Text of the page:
LCA mk2 would perhaps be in Gripen NG class; but mk1a seems not.
                                        I thought Tejas Mk2 had been shelved because delivery of light fighters is too urgent to wait for Mk2.
                                        Sum ergo cogito

                                        Comment

                                        • Loke
                                          Rank 5 Registered User
                                          • Jun 2008
                                          • 3302

                                          Originally posted by Vnomad View Post
                                          True the source isn't reliable, but I wouldn't be surprised if the report, for once, is completely authentic. For better or worse, the IAF (even in previous years) doesn't seem too enthused by the aircraft and I doubt there'd be strong advocacy from a Gripen buy from that quarter. And if its left to the MoD, the F-16 (or even SH) would have a far better chance. Doesn't have the Gripen E's new EW system (would rely on podded solutions) but it would be much cheaper to build locally. And where significant numbers are involved, that would take priority for the govt.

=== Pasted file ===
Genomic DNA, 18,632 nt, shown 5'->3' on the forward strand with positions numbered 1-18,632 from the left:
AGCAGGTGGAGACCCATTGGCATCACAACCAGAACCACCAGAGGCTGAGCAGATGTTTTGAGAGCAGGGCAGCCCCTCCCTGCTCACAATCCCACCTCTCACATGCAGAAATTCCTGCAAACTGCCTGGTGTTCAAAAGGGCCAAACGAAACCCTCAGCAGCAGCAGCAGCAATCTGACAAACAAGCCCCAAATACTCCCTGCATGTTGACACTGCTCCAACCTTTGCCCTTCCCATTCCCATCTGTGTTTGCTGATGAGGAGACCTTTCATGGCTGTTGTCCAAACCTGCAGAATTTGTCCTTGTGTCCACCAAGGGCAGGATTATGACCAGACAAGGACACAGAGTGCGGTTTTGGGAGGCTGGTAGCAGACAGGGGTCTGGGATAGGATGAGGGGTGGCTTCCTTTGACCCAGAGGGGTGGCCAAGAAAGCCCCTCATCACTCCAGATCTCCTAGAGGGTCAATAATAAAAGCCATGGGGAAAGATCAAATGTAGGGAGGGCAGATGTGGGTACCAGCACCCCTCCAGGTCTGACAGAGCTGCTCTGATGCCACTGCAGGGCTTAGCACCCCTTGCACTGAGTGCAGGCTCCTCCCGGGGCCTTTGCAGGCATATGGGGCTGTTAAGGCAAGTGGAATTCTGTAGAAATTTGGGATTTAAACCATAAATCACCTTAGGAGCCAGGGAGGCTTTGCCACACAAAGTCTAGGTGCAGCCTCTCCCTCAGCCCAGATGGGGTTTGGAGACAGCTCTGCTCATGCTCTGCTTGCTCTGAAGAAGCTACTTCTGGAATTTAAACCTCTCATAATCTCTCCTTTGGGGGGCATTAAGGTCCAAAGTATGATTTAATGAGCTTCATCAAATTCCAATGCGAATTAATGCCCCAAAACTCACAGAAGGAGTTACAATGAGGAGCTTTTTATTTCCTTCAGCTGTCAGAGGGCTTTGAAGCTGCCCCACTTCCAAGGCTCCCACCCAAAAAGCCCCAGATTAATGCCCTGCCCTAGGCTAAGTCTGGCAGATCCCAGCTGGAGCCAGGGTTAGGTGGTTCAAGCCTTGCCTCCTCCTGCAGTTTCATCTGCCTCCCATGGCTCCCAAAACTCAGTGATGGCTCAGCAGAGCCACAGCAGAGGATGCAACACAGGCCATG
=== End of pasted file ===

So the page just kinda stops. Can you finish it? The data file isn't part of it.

It would impinge upon the domestic program. Unlikely to acceptable to a govt on a major indigenization drive.
                                          F-16 AFAIK is very unpopular in India due to the fact that it's being used by Pakistan.

                                          When it comes to costs I think they will have to look at the total cost, not just a part of the cost.

                                          Don't forget the SH was competing against Gripen in Brazil -- as you would expect Gripen was found to be significantly cheaper. Brazil is probably a good reference point since it includes both an assembly line and TOT. Also operating costs will be much cheaper. SH is a great platform but it remains a big, twin-engine plane, and is not particularly cheap. There is a reason why it has not scored many exports. If they want to go cheap then Gripen is the way to go. ... Perhaps IAF would not be very happy, but they are in any case not going to be happy with the final solution, that has been pretty clear for a long time, hasn't it.

                                          Comment